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Steinmans plan expanded vet clinic on West Innes

SALISBURY – With business booming at the Salisbury Animal Hospital on East Innes Street, the Steinmans are building a branch clinic on West Innes Street at the site of a vacant service station.
Clients on the west side of town are excited about the convenience of the Animal Care Center West, which should open in about six months, Dr. Charles Steinman said.
The new facility will have one treatment room and four exam rooms staffed by two veterinarians from the existing clinic, plus an additional new vet.
The expansion will offer grooming, bathing and pet adoption, in addition to full-service veterinary care, but no boarding.
Steinman said he’d driven past the vacant service station across from the Ketner Center for 25 years and cringed.
“I hate unsightly property,” he said.
Steinman, who with his family recently completed a stunning renovation of the three-story Hardiman Building in downtown Salisbury, said he bought the half-acre at 1739 W. Innes St. as a good location for the clinic and was glad to clean up the mess.
He reused the service station shell, which will make up about 40 percent of the 5,000-square-foot vet clinic.
“Once I realized the walls and floor were in good condition, I thought, why tear them down?” Steinman said.
He paid $150,000 for the property and will spend another $700,000 on construction of the new clinic.
Steinman said previous property owner David Clark had the underground fuel tanks removed two years ago.
Landlocked at the existing Salisbury Animal Hospital, which has 10 vets and 30 total employees, Steinman said he’s been looking for a good opportunity to build a branch clinic and likes the West Innes location.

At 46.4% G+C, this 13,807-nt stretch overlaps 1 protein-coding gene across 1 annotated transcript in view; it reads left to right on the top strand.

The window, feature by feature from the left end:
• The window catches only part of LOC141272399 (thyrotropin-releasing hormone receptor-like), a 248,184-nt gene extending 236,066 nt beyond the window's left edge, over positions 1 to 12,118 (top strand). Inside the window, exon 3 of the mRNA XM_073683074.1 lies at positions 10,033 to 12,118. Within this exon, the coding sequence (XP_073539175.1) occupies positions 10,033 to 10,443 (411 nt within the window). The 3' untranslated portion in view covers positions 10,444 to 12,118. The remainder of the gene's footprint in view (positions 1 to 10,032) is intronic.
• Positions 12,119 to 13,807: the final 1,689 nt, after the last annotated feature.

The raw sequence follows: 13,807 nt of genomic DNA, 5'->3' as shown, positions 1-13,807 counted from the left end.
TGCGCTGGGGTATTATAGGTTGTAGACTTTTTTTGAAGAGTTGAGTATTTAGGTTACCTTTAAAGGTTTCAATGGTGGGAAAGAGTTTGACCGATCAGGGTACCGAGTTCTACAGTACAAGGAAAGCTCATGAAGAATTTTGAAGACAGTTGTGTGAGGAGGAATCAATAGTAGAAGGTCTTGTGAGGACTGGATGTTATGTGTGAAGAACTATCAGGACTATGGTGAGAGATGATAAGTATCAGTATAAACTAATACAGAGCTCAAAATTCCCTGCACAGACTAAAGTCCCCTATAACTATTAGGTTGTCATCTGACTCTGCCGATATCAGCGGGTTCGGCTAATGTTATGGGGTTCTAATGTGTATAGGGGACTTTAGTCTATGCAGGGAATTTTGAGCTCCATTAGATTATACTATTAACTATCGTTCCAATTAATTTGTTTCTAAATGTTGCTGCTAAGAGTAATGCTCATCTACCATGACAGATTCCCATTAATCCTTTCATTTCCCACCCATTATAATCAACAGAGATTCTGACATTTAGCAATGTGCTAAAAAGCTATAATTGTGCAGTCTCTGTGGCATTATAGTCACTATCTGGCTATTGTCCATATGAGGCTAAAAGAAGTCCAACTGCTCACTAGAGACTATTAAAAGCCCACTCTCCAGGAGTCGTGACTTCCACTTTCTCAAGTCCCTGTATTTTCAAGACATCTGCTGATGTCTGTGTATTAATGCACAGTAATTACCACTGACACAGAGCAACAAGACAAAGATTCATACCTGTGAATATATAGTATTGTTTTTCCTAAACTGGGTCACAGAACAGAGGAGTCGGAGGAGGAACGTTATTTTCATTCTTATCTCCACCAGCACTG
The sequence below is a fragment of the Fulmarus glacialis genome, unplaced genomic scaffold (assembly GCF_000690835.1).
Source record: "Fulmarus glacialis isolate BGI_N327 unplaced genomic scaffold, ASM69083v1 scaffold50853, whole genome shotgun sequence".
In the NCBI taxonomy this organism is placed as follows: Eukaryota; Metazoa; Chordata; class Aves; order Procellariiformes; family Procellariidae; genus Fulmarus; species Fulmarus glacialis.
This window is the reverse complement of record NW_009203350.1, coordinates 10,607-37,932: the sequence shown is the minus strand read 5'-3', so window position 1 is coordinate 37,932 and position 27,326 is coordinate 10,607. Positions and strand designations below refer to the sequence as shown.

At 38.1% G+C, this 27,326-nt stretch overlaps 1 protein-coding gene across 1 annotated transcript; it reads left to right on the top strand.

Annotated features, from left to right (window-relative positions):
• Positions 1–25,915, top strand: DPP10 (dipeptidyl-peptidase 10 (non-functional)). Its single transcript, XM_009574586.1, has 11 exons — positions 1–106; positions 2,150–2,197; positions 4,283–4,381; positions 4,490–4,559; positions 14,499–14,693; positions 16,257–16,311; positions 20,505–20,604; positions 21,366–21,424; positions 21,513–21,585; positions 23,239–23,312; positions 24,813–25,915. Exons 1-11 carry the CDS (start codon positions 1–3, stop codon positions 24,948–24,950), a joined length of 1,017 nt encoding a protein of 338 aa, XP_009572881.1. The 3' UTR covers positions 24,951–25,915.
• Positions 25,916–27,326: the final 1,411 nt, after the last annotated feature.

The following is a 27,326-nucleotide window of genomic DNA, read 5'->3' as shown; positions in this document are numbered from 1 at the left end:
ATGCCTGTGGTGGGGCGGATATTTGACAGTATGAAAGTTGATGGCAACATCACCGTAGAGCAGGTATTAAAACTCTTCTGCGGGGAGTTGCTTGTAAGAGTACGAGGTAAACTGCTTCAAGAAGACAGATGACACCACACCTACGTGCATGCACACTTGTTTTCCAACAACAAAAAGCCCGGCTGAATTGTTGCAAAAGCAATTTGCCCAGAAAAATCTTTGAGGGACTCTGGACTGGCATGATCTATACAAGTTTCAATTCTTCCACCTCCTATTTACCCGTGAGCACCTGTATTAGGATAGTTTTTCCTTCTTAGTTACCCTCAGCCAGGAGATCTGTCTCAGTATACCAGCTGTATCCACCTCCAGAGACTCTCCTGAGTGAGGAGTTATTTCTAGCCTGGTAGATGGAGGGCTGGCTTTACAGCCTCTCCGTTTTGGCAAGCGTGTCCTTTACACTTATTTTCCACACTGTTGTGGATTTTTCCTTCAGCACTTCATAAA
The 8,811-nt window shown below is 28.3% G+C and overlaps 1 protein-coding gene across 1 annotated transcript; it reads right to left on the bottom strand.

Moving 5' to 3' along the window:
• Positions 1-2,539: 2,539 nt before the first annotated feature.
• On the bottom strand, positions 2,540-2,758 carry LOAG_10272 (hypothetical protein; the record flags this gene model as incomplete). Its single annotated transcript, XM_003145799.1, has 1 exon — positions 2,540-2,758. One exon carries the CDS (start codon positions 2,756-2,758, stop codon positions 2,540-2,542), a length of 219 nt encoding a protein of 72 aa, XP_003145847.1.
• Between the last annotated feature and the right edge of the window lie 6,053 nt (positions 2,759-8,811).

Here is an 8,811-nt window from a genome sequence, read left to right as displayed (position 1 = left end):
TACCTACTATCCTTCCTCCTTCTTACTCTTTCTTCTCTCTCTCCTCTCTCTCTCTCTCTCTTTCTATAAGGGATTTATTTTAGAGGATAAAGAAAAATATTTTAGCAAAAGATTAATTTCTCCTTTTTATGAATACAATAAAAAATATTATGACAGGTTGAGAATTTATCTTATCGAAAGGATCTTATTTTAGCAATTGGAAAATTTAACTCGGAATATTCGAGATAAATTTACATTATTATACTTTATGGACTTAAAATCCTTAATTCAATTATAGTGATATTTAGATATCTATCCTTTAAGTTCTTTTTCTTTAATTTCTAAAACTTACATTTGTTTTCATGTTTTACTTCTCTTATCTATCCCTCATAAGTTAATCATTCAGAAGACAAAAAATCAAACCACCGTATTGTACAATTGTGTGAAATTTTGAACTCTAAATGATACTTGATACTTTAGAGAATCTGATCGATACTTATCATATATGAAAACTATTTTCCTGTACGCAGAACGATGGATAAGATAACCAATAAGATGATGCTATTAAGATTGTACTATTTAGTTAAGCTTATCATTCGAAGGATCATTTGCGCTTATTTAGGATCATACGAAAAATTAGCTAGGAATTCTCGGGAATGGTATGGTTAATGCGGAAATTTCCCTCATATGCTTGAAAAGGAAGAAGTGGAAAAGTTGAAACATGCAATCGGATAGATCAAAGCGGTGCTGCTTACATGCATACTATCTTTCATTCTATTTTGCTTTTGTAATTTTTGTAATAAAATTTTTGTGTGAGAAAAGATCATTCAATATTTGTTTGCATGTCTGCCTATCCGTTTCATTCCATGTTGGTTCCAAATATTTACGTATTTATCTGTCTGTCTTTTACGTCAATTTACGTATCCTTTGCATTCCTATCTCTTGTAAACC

High traffic counts and a surprising number of restaurants within three blocks make the location next to the Mock Office Building appealing, Steinman said.
He founded Salisbury Animal Hospital in 1972 at the current location, alongside a Volkswagen dealer, insurance company and barbecue restaurant. The clinic moved across the street in 1976.
In 1995, Steinman went back to the original site, razed the building and constructed the Animal Care Center, which includes Salisbury Animal Hospital, a retail store, boarding, grooming and pet adoption.
To build the new facility, Steinman has enlisted the same team that designed and constructed the Hardiman renovation – architect Gray Stout and general contractor Bob Glover.
Building the clinic has been easier than the 15,000-square-foot Hardiman project, not only due to size but experience, Steinman said.
“It’s easier as long as you have Bob Glover doing the job,” he said. “I have ideas and he can bring them to fruition.”
The second floor of the Hardiman Building is fully occupied with six tenants – two financial advisors, two counselors, the state of North Carolina and a photographer, said Steinman, who added he was thrilled to lease the floor more quickly than expected.
The basement and third floor remain available.
“It’s not break-even yet,” Steinman said of the building, which attracted more than 500 visitors last weekend when it was featured on OctoberTour.
The Steinmans are taking applications for veterinarians, vet technicians, groomers and more for the new facility.
Son Todd Steinman, the business manager for the original Animal Care Center, will manage the new location initially. Son Dr. Tim Steinman is a vet at the original location.
Partially retired, Charles Steinman said he will work at both locations.
Contact reporter Emily Ford at 704-797-4264.

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